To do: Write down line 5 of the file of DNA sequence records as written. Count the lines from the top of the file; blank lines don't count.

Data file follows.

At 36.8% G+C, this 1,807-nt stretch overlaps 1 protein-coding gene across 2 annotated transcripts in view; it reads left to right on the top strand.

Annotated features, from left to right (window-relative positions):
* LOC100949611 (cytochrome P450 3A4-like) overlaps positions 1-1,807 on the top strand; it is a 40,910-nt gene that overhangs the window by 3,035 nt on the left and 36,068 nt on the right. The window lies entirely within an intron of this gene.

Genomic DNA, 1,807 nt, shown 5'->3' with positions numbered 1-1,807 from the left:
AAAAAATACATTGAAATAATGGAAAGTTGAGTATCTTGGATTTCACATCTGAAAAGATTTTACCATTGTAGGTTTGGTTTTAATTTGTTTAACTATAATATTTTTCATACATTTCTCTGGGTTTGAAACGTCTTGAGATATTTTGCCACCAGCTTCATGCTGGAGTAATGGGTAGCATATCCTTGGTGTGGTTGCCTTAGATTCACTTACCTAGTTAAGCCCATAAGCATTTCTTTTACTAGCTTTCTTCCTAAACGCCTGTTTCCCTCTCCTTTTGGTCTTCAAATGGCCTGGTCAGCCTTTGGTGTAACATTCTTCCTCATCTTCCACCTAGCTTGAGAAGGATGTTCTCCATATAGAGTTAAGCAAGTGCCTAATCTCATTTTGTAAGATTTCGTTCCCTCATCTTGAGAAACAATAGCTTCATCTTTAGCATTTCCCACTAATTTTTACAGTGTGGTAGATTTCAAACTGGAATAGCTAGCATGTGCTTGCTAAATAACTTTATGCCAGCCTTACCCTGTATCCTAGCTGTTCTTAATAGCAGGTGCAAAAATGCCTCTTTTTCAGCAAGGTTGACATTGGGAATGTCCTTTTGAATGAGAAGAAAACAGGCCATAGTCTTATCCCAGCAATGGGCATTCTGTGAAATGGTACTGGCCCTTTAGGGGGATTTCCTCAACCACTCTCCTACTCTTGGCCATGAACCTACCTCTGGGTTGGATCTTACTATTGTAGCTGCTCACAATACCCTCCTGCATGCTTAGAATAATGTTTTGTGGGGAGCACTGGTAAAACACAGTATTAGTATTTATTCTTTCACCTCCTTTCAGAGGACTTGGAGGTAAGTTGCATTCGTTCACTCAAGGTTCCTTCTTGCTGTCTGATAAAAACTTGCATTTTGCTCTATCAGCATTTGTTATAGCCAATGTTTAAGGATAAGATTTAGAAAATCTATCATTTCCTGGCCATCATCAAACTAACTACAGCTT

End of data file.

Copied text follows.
AAAAAATACATTGAAATAATGGAAAGTTGAGTATCTTGGATTTCACATCTGAAAAGATTTTACCATTGTAGGTTTGGTTTTAATTTGTTTAACTATAATATTTTTCATACATTTCTCTGGGTTTGAAACGTCTTGAGATATTTTGCCACCAGCTTCATGCTGGAGTAATGGGTAGCATATCCTTGGTGTGGTTGCCTTAGATTCACTTACCTAGTTAAGCCCATAAGCATTTCTTTTACTAGCTTTCTTCCTAAACGCCTGTTTCCCTCTCCTTTTGGTCTTCAAATGGCCTGGTCAGCCTTTGGTGTAACATTCTTCCTCATCTTCCACCTAGCTTGAGAAGGATGTTCTCCATATAGAGTTAAGCAAGTGCCTAATCTCATTTTGTAAGATTTCGTTCCCTCATCTTGAGAAACAATAGCTTCATCTTTAGCATTTCCCACTAATTTTTACAGTGTGGTAGATTTCAAACTGGAATAGCTAGCATGTGCTTGCTAAATAACTTTATGCCAGCCTTACCCTGTATCCTAGCTGTTCTTAATAGCAGGTGCAAAAATGCCTCTTTTTCAGCAAGGTTGACATTGGGAATGTCCTTTTGAATGAGAAGAAAACAGGCCATAGTCTTATCCCAGCAATGGGCATTCTGTGAAATGGTACTGGCCCTTTAGGGGGATTTCCTCAACCACTCTCCTACTCTTGGCCATGAACCTACCTCTGGGTTGGATCTTACTATTGTAGCTGCTCACAATACCCTCCTGCATGCTTAGAATAATGTTTTGTGGGGAGCACTGGTAAAACACAGTATTAGTATTTATTCTTTCACCTCCTTTCAGAGGACTTGGAGGTAAGTTGCATTCGTTCACTCAAGGTTCCTTCTTGCTGTCTGATAAAAACTTGCATTTTGCTCTATCAGCATTTGTTATAGCCAATGTTTAAGGATAAGATTTAGAAAATCTATCATTTCCTGGCCATCATCAAACTAACTACAGCTT